Rishi Sunak cleared of breaching ministerial code over family tax affairs and US green card

Sunak referred himself for investigation after it emerged his wife, Akshata Murty, held non-domiciled tax status – exempting her from paying UK tax on overseas earnings

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Rishi Sunak has been cleared of breaching the ministerial code by Boris Johnson’s standards adviser after considering the tax affairs of the Chancellor’s family.

Ministerial interests adviser Lord Geidt also ruled in Mr Sunak’s favour over allegations of conflicts of interest relating to the Chancellor having held a US permanent resident card.

Mr Sunak referred himself for investigation after it emerged his wife, Akshata Murty, held non-domiciled tax status – exempting her from paying UK tax on overseas earnings.

Mr Sunak referred himself for investigation after it emerged his wife, Akshata Murty, held non-domiciled tax status – exempting her from paying UK tax on overseas earnings.
Mr Sunak referred himself for investigation after it emerged his wife, Akshata Murty, held non-domiciled tax status – exempting her from paying UK tax on overseas earnings.

He said he was confident he had acted appropriately at all times, but his “overriding concern” was that the public should have confidence in the answers.

In advice to the Prime Minister, Lord Geidt wrote: “I advise that the requirements of the ministerial code have been adhered to by the Chancellor, and that he has been assiduous in meeting his obligations and in engaging with this investigation.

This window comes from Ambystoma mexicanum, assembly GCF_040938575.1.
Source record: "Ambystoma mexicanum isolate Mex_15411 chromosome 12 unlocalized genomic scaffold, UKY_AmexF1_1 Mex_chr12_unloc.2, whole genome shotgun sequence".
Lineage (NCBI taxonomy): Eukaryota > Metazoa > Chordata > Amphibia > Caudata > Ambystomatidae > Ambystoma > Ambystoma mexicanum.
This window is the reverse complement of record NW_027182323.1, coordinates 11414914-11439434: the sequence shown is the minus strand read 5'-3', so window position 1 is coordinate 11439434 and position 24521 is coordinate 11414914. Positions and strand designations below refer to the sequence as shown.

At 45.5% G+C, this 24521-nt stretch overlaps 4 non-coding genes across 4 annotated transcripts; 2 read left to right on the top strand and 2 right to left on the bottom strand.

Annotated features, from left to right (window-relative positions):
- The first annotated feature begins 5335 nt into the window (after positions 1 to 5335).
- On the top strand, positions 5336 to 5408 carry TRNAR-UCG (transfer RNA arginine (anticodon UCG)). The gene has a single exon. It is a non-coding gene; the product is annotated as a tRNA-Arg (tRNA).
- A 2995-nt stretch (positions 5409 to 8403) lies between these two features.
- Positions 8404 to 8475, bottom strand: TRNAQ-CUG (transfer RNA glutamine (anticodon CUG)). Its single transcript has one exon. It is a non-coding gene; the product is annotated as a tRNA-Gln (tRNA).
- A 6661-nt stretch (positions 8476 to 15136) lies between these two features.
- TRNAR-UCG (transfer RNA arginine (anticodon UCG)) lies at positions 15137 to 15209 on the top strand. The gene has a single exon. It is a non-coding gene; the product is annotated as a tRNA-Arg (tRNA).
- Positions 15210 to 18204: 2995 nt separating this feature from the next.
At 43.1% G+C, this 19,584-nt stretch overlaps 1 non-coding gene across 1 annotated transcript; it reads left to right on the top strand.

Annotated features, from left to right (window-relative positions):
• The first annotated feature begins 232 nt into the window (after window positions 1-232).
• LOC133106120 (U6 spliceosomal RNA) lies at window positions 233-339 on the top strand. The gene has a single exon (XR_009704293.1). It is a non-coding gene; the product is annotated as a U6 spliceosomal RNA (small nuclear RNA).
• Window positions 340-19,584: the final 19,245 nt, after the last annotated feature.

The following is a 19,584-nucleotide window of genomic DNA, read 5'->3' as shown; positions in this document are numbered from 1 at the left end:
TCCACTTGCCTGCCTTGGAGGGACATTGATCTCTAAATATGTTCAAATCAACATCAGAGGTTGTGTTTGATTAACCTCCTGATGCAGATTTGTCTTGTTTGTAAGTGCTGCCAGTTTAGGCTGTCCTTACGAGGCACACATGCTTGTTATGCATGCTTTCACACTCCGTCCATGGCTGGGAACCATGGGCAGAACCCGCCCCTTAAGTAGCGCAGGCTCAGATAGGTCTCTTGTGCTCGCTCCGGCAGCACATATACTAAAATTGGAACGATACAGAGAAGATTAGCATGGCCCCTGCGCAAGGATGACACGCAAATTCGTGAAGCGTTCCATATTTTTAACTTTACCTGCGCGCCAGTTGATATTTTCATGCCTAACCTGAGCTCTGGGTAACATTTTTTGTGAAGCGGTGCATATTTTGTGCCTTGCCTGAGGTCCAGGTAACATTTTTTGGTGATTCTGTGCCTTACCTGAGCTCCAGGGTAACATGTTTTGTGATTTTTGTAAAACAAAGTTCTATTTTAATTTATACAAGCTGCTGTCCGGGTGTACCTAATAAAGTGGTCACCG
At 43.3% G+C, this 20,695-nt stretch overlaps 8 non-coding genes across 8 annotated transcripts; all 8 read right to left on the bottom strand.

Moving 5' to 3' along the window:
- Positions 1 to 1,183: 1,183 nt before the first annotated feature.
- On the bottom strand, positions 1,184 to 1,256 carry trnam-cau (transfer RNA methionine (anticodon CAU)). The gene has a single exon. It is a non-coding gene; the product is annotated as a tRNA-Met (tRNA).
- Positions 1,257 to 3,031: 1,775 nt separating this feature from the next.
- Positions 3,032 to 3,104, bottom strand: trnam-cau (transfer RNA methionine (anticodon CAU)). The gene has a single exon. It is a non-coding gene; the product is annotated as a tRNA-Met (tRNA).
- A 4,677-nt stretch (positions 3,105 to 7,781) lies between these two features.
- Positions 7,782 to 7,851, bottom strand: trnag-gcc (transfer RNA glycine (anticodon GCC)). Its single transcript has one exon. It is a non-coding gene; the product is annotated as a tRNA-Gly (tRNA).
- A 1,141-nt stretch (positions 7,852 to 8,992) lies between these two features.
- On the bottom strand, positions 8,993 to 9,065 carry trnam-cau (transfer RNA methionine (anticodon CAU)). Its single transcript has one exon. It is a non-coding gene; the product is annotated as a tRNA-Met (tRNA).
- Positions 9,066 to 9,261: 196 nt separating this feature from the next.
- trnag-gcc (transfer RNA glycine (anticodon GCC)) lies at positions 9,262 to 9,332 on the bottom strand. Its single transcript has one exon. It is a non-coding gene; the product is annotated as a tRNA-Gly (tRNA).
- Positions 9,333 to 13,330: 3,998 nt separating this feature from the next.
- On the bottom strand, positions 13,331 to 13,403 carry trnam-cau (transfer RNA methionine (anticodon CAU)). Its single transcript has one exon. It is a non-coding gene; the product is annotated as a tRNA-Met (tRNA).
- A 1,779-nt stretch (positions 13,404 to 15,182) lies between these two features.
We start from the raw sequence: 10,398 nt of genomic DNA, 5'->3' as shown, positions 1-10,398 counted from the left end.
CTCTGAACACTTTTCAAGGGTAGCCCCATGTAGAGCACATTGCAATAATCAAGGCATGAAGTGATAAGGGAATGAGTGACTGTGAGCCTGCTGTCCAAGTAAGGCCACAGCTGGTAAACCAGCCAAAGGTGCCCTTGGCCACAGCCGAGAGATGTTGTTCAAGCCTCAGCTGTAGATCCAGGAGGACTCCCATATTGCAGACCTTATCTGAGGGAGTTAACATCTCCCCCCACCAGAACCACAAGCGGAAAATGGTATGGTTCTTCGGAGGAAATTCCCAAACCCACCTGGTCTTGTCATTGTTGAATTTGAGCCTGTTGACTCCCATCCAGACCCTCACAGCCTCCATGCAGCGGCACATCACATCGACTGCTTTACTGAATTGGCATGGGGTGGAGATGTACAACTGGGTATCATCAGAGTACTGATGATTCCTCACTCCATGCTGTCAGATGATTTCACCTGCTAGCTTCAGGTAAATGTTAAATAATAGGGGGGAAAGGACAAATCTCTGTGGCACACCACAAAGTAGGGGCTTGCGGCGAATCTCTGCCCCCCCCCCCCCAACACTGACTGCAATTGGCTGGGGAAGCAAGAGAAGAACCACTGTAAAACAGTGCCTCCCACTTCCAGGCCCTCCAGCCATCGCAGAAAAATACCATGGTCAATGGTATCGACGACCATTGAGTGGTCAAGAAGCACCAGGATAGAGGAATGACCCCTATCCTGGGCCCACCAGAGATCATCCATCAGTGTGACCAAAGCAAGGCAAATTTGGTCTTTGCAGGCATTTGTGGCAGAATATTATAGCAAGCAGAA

“In reaching these judgments, I am confined to the question of conflicts of interest and the requirements of the ministerial code. My role does not touch on any wider question of the merits of such interests or arrangements.”

Earlier this week the Shadow Chancellor said a future Labour government would abolish so-called “non-dom” statuses as part of an overhaul designed to make Britain’s tax system fairer.

Prime Minister's standards adviser, Lord Geidt
Prime Minister's standards adviser, Lord Geidt

Rachel Reeves said she wanted to reform the rules on non-domiciled status to prevent those who had made a long-term home in Britain from being able to avoid paying UK tax on their overseas income for up to 15 years.

Labour said it would replace the status with a system whereby those genuinely only residing in the UK for short periods could take advantage of a scheme preventing them from paying tax on their overseas income and gains.